Magalini, Marta (2019) Lifetime measurements with fast-timing scintillators. [Laurea triennale]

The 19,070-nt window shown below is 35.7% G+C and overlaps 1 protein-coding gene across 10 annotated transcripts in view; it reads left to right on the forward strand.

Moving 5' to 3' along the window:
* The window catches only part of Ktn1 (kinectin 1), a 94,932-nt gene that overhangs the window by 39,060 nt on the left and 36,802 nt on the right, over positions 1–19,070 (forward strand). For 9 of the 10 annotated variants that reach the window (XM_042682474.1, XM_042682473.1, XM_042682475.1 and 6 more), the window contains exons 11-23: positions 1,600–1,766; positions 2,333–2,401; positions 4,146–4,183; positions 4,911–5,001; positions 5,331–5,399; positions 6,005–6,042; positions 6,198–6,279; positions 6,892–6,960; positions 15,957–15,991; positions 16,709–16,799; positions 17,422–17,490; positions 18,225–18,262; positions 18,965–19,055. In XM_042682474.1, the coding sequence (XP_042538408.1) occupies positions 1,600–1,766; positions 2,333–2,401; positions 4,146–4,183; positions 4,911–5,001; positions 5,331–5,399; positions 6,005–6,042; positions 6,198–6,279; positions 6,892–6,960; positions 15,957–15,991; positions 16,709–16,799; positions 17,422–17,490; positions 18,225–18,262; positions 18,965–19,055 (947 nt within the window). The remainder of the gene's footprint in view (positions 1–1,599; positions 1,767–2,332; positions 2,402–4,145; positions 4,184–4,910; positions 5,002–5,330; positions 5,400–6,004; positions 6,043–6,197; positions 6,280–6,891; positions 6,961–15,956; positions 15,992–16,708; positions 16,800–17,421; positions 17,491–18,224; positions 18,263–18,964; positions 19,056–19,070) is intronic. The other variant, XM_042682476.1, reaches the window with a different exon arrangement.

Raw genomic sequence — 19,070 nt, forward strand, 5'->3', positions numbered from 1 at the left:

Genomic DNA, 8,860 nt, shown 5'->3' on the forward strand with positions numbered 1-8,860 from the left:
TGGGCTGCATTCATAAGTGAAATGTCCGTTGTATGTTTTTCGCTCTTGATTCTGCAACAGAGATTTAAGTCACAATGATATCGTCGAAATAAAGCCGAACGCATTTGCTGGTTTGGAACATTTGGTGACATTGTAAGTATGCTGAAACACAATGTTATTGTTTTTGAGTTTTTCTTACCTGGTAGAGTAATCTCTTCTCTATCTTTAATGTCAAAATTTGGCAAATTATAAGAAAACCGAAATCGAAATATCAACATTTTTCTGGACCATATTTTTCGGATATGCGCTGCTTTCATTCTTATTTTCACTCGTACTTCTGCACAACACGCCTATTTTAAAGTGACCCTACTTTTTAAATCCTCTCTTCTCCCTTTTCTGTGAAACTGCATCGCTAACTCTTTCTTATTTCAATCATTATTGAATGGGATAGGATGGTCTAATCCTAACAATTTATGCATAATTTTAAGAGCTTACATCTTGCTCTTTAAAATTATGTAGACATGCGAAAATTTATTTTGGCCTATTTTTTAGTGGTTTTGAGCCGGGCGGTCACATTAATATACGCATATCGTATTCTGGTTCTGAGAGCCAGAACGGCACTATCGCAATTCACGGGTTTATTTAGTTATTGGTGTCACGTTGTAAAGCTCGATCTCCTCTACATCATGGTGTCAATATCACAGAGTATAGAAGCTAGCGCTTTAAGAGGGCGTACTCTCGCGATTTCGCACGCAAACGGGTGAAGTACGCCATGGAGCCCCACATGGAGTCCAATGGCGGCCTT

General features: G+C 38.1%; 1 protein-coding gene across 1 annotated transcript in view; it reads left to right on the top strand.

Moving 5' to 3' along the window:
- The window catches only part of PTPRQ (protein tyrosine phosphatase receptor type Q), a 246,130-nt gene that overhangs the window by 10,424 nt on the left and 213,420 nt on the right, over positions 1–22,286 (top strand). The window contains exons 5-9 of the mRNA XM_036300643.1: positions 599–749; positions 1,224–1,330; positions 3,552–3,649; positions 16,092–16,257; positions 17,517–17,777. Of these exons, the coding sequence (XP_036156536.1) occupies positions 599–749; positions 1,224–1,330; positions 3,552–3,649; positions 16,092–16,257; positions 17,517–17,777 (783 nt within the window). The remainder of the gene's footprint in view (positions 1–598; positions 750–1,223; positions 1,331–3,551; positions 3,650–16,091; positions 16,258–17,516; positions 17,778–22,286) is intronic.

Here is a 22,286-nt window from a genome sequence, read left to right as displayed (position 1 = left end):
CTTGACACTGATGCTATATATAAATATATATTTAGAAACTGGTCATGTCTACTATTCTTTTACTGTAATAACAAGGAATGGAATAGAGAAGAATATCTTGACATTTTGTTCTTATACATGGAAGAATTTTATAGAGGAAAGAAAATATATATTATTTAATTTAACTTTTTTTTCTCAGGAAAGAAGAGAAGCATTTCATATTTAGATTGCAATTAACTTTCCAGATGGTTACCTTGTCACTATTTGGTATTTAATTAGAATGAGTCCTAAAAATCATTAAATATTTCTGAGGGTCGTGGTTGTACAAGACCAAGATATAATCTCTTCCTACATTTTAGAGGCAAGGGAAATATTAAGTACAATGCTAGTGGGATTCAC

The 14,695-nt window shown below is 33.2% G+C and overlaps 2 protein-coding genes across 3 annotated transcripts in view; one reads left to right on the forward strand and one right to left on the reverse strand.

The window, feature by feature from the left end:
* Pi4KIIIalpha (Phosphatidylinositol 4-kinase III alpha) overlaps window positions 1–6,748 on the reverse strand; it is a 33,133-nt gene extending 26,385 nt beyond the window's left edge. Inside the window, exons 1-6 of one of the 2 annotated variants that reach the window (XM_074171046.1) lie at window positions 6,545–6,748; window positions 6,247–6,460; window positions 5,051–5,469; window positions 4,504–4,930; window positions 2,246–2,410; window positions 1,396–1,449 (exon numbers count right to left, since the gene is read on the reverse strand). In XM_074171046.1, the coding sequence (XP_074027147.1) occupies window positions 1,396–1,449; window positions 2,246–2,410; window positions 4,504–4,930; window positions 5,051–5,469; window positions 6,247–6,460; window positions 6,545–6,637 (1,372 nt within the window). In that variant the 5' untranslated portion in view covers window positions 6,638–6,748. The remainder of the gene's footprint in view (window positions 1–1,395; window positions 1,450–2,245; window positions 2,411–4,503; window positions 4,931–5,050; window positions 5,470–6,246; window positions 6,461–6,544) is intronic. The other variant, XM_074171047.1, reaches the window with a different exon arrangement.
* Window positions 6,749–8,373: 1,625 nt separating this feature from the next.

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Lifetime of a nuclear excited state is one of the main observables in the nuclear structure studies. The lifetime determines the reduced electromagnetic transition probability which is used to be compared with predictions derived by using theoretical nuclear structure models and thus provides an essential nuclear observable to test the model dependent structure of the nuclear excited states. There are different ways to measure lifetime of an excited state and their use depends on the magnitude of the value we are interested in. In this research we focused on the - coincidence technique and its implementation with the scintillation detectors, especially the inorganic LaBr3(Ce) scintillators. In the first part of this work, the main characteristics and components of a scintillator detector, together with the main pick-off methods in timing measurements, are discussed. In the second part, timing performance and some important linked properties of seven LaBr3(Ce) scintillators of two different kind, equipped with a 3"x3" cylindrical crystal and a 1.5"x1.5"x1" truncated cone crystal respectively, are analysed. Energy resolution, efficiency and time resolution have been evaluated by using different radioactive type of sources and the detector time response has been optimized by the tuning of the electronics parameters, especially the constant fraction discriminator parameters. Finally, the lifetime of the 121keV-energy state of 152Sm has been measured thanks to the slope method. The experiment was performed at the Legnaro National Laboratory as part of the GALILEO project.
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